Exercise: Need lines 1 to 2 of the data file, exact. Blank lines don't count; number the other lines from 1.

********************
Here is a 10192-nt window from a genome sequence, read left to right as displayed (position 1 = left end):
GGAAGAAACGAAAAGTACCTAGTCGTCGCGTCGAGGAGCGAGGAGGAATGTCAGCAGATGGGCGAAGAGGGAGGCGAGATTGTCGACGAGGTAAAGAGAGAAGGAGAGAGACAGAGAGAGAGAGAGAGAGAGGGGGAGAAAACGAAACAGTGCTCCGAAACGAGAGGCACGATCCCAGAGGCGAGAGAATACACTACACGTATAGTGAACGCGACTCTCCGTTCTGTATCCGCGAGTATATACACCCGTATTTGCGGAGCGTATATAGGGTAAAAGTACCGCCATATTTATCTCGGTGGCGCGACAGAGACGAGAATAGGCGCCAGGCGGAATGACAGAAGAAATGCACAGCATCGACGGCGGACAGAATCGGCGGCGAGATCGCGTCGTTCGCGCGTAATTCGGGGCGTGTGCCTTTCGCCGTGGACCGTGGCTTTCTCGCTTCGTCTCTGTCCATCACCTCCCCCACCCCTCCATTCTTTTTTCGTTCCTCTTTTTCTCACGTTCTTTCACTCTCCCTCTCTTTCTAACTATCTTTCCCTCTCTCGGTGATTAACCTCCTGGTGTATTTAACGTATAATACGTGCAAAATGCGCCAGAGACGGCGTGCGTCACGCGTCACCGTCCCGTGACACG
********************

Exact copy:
Here is a 10192-nt window from a genome sequence, read left to right as displayed (position 1 = left end):
GGAAGAAACGAAAAGTACCTAGTCGTCGCGTCGAGGAGCGAGGAGGAATGTCAGCAGATGGGCGAAGAGGGAGGCGAGATTGTCGACGAGGTAAAGAGAGAAGGAGAGAGACAGAGAGAGAGAGAGAGAGAGGGGGAGAAAACGAAACAGTGCTCCGAAACGAGAGGCACGATCCCAGAGGCGAGAGAATACACTACACGTATAGTGAACGCGACTCTCCGTTCTGTATCCGCGAGTATATACACCCGTATTTGCGGAGCGTATATAGGGTAAAAGTACCGCCATATTTATCTCGGTGGCGCGACAGAGACGAGAATAGGCGCCAGGCGGAATGACAGAAGAAATGCACAGCATCGACGGCGGACAGAATCGGCGGCGAGATCGCGTCGTTCGCGCGTAATTCGGGGCGTGTGCCTTTCGCCGTGGACCGTGGCTTTCTCGCTTCGTCTCTGTCCATCACCTCCCCCACCCCTCCATTCTTTTTTCGTTCCTCTTTTTCTCACGTTCTTTCACTCTCCCTCTCTTTCTAACTATCTTTCCCTCTCTCGGTGATTAACCTCCTGGTGTATTTAACGTATAATACGTGCAAAATGCGCCAGAGACGGCGTGCGTCACGCGTCACCGTCCCGTGACACG